The Wrong Kiiid Died

By on Feb 21, 2021 in Essays

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An abstract painting with pointilism and large abstract shapes. There are fields of light blue, yellow, orange, red, white, and purple. A squiggly "X" crosses the painting to the right of center.

“Complex #1″ by Raymond J. Barry

 “The wrong kiiiiid died!” comes out of my mouth for good measure, again with a thick southern accent.

Instructions come soon enough from a pretty assistant director, who walks me to “makeup and hair,” where I gotta listen to endless chatter from the makeup lady, who has her own set of problems. Everyone has problems. Finally, I’m placed on a set for the first scene, sitting next to a black guy from “Saturday Night Live,” quietly delivering my little speech under my breath that I’m about to shoot with John C. Reilly. The director, Jake Kasdan, talks about the scene before we shoot. John C. Reilly and I run through the lines. We both know the words, won’t be a problem with the words; well-written, too. Both of us take to the scene immediately. John and I talk a little, getting to know each other type stuff, “How old are your kids?” “Where do they go to school?” — nothing intimate, a few “macho” comments passed between us to show we’re not gay, just to make that clear, since we have to hug in the scene. Men do what they have to do to maintain boundaries, to show they’re “real men.” The whole thing is a bore. I had a gay mother once, whom I loved very much, so we don’t have to go through that nonsense, but John doesn’t know anything about my mother. No, mother won’t be brought up in this setting.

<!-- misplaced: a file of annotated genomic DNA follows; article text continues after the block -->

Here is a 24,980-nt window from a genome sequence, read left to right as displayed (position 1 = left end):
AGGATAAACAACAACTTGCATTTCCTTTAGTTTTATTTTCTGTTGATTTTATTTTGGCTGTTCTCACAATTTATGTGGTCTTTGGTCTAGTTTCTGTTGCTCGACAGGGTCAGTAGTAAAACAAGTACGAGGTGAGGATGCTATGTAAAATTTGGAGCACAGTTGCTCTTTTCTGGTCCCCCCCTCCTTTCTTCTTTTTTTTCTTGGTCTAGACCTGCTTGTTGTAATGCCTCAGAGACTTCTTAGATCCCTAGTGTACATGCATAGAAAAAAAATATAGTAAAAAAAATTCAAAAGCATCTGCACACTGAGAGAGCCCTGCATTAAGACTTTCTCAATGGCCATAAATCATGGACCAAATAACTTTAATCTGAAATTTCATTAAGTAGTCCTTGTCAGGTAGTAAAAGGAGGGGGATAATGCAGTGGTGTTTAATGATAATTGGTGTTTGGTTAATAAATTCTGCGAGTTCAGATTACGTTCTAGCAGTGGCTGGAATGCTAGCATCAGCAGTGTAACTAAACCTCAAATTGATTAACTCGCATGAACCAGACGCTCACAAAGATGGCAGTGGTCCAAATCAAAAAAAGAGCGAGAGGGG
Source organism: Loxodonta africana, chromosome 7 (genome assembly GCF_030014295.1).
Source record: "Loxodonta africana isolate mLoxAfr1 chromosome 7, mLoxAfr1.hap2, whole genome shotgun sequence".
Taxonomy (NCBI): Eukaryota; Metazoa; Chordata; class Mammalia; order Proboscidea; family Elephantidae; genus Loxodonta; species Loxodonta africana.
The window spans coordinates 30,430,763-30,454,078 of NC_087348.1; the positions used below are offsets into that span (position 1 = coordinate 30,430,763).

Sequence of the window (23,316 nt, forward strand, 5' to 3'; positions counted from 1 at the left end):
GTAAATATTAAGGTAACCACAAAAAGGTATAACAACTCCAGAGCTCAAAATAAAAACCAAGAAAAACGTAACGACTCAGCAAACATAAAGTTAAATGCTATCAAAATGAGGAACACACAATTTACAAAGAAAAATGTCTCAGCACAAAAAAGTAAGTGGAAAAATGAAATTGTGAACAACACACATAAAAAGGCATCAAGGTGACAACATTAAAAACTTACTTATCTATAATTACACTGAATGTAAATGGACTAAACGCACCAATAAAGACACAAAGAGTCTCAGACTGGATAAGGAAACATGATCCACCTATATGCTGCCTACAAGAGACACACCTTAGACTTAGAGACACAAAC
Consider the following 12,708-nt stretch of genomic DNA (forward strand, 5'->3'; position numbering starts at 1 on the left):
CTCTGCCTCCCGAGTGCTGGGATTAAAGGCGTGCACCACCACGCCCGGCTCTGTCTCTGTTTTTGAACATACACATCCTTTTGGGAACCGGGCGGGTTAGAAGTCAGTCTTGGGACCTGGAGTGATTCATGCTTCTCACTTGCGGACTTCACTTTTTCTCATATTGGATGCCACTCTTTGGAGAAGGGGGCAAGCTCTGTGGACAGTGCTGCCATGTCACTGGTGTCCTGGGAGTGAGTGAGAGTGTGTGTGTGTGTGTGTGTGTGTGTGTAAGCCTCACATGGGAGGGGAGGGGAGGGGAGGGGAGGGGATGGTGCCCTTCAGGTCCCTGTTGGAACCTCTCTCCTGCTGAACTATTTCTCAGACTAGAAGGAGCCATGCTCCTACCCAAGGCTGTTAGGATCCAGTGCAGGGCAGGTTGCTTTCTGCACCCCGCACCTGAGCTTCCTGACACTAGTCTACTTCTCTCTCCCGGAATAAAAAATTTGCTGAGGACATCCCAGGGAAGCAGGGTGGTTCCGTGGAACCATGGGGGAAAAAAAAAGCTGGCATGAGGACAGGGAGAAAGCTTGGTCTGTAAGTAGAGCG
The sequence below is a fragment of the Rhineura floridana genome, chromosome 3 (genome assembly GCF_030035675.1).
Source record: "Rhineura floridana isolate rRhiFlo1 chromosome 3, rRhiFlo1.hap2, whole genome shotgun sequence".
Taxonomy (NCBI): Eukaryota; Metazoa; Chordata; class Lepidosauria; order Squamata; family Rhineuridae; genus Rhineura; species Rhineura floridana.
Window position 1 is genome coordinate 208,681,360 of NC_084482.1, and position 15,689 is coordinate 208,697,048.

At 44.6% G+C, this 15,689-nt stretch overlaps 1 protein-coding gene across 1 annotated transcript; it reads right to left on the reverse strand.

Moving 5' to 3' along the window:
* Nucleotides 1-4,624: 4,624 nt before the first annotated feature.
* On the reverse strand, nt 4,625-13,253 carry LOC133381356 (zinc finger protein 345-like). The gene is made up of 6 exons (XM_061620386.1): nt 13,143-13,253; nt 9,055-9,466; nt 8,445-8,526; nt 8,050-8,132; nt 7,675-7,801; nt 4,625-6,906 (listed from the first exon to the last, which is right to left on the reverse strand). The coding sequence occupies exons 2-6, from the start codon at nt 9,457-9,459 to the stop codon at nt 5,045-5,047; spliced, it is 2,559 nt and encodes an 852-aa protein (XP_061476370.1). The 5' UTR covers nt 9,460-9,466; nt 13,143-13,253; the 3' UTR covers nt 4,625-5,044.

John and I have no difficulty along those lines anyway, both of us totally focused on the work. He’s a perfectionist, whereas I come well-prepared but will accept any result that feels right — more lenient, perhaps, maybe because I’m older. Age has its advantages, can cut myself slack, rather than pushing all the time — more comfortable with myself than I was when I was young. John is riding high right now, so he wants his work to be great. He’s a talented man, doesn’t have to worry. God bless him. I like him. He’s a good man. When he sees my sunburned bald spot, he calls for an umbrella to cover my head. How nice. How kind of him.

The sun is coming out fully all of a sudden, so I get rid of my thermal shirt. Don’t want to be hot, but my microphone is connected to the damned shirt, so I mess the whole thing up, the embarrassment of the moment smoothed over by the sound technician, who allows me to put my outer flannels on with the reattached microphone, but not before I’ve exposed my spreading waistline that I try to suck in; hope John and Jake don’t see my little belly, a fat movie star, not too impressive. With the bald spot already noticeable, my little fat belly would be the end. Then again, what the heck; I’m too old to be embarrassed by stuff like that.